Alyssa Goldstein Sepinwall is Professor of History and Graduate Studies Coordinator at California State University San Marcos. Her research specialties include the French and Haitian Revolutions, modern Haitian history, Slavery and Film, French colonialism, French-Jewish history, history and video games, and the history of gender.
Title Image: Max Adamo Sturtz, The Fall of Robespierre in the Convention on 27 July 1794, 1870. Source: Wikimedia Commons.
Andress, David. The Terror: The Merciless War for Freedom in Revolutionary France. Farrar, Straus, and Giroux, 2005.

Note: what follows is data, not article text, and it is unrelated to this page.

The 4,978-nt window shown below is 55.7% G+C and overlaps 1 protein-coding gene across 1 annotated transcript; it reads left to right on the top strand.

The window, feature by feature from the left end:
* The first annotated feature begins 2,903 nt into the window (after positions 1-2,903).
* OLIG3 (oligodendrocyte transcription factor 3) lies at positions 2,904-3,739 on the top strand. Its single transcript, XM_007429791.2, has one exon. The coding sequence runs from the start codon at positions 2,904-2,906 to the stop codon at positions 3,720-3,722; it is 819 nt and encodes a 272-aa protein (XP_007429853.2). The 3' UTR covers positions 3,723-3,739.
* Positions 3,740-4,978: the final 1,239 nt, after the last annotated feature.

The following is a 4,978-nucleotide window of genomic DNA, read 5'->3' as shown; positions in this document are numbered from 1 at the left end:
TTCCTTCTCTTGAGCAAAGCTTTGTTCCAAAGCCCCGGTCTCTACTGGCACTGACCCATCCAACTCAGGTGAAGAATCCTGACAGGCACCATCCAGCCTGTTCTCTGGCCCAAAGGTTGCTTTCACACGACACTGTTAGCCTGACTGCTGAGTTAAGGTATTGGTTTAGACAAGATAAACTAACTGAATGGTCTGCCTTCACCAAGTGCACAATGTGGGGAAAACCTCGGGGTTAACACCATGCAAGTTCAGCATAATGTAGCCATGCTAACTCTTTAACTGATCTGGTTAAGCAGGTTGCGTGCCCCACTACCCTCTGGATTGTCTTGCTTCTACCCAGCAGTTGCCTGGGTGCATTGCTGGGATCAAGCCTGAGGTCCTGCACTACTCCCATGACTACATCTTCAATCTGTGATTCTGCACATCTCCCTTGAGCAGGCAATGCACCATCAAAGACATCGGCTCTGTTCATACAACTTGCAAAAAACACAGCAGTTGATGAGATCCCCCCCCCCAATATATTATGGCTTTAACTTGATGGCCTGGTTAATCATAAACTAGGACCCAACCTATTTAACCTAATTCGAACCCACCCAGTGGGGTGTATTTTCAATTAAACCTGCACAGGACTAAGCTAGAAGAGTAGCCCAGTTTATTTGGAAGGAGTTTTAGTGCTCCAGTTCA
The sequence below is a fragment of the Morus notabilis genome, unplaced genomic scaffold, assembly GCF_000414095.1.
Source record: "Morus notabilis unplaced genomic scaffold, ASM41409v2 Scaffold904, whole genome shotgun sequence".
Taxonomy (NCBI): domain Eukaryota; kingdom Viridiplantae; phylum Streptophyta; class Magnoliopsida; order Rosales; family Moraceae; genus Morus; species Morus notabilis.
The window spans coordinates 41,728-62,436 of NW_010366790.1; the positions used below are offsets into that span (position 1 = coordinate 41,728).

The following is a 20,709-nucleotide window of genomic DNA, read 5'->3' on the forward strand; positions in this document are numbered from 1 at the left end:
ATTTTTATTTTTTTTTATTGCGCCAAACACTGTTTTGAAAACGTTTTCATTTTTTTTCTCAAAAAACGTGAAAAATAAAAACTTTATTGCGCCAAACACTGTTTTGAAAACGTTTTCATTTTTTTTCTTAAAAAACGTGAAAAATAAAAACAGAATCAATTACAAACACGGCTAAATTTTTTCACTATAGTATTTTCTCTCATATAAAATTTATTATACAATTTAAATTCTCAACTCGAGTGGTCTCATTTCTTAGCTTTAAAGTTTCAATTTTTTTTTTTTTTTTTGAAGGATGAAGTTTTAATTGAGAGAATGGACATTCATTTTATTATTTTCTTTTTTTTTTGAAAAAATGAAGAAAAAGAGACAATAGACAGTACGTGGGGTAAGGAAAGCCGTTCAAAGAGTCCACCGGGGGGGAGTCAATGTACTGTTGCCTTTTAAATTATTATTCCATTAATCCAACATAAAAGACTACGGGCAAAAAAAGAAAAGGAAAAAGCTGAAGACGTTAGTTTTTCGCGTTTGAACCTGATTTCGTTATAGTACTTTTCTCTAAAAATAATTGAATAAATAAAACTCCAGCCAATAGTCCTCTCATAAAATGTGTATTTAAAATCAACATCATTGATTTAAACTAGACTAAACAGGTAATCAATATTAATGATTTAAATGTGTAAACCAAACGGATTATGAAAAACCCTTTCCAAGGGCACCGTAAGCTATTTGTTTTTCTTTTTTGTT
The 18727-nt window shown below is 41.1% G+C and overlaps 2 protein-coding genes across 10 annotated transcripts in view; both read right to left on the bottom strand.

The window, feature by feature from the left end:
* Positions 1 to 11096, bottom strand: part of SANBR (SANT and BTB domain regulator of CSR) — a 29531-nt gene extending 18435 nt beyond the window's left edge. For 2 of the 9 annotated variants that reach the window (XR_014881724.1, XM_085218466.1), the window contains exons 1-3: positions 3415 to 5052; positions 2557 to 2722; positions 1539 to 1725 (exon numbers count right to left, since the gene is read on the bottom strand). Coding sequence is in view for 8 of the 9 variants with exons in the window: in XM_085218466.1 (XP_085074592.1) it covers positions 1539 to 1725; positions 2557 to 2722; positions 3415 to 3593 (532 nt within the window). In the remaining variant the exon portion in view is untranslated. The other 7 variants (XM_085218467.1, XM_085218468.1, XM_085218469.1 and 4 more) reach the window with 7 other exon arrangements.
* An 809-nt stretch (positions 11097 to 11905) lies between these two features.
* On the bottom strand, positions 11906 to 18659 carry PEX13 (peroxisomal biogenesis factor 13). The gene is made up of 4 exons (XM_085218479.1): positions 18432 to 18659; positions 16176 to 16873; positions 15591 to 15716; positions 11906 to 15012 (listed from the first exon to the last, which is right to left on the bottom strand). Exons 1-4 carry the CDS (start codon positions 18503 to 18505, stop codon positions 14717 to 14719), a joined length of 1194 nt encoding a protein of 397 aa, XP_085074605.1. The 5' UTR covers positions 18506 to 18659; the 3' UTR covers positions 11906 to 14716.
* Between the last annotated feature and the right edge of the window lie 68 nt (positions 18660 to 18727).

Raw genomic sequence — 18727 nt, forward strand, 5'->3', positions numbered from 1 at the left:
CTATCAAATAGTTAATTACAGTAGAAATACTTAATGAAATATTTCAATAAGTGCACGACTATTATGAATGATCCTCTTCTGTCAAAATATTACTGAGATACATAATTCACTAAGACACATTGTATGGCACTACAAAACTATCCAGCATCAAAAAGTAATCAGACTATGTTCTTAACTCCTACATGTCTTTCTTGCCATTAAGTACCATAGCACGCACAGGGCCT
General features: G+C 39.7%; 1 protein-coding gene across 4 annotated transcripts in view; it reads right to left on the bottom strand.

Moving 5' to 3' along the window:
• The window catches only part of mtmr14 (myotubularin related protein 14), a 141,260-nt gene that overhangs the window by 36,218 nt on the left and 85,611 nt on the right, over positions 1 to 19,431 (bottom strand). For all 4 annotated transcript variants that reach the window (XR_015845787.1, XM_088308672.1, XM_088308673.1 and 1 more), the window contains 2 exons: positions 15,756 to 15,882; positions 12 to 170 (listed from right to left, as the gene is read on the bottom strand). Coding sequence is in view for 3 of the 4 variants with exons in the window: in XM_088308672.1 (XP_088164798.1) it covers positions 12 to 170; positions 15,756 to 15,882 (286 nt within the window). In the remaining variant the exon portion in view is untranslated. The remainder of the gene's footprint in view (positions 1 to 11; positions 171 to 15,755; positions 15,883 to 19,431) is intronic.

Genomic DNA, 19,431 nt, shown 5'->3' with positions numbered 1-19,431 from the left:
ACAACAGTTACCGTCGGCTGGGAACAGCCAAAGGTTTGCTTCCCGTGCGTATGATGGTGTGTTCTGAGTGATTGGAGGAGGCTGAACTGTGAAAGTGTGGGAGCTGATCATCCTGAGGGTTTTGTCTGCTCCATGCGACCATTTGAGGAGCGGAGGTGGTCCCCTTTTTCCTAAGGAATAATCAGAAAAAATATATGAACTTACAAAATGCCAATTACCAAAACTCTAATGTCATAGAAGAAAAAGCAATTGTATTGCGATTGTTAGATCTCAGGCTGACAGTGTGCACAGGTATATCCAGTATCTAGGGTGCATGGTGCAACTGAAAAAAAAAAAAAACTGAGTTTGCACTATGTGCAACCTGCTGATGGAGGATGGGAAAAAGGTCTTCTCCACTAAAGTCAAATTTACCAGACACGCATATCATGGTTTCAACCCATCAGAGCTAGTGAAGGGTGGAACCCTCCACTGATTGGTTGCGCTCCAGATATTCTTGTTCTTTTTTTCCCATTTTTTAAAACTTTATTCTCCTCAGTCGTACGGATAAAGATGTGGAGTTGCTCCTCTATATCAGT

Benot, Yves. La Révolution française et la fin des colonies. La Découverte, 1987; new edition 2004.
Gauthier, Florence, ed. Périssent les colonies plutôt qu’un principe! Contributions à l’histoire de l’abolition de l’esclavage, 1789-1804. Société des études robespierristes, 2002.
McPhee, Peter. Robespierre: A Revolutionary Life. Yale UP, 2012.
Sepinwall, Alyssa Goldstein. The Abbé Grégoire and the French Revolution: The Making of Modern Universalism. UC Press, 2005; 2021 paperback.
Sepinwall, Alyssa Goldstein. “Robespierre, Old Regime Feminist? Gender, the Late Eighteenth Century and the French Revolution Revisited.” Journal of Modern History 82, no. 1 (2010): 1-29.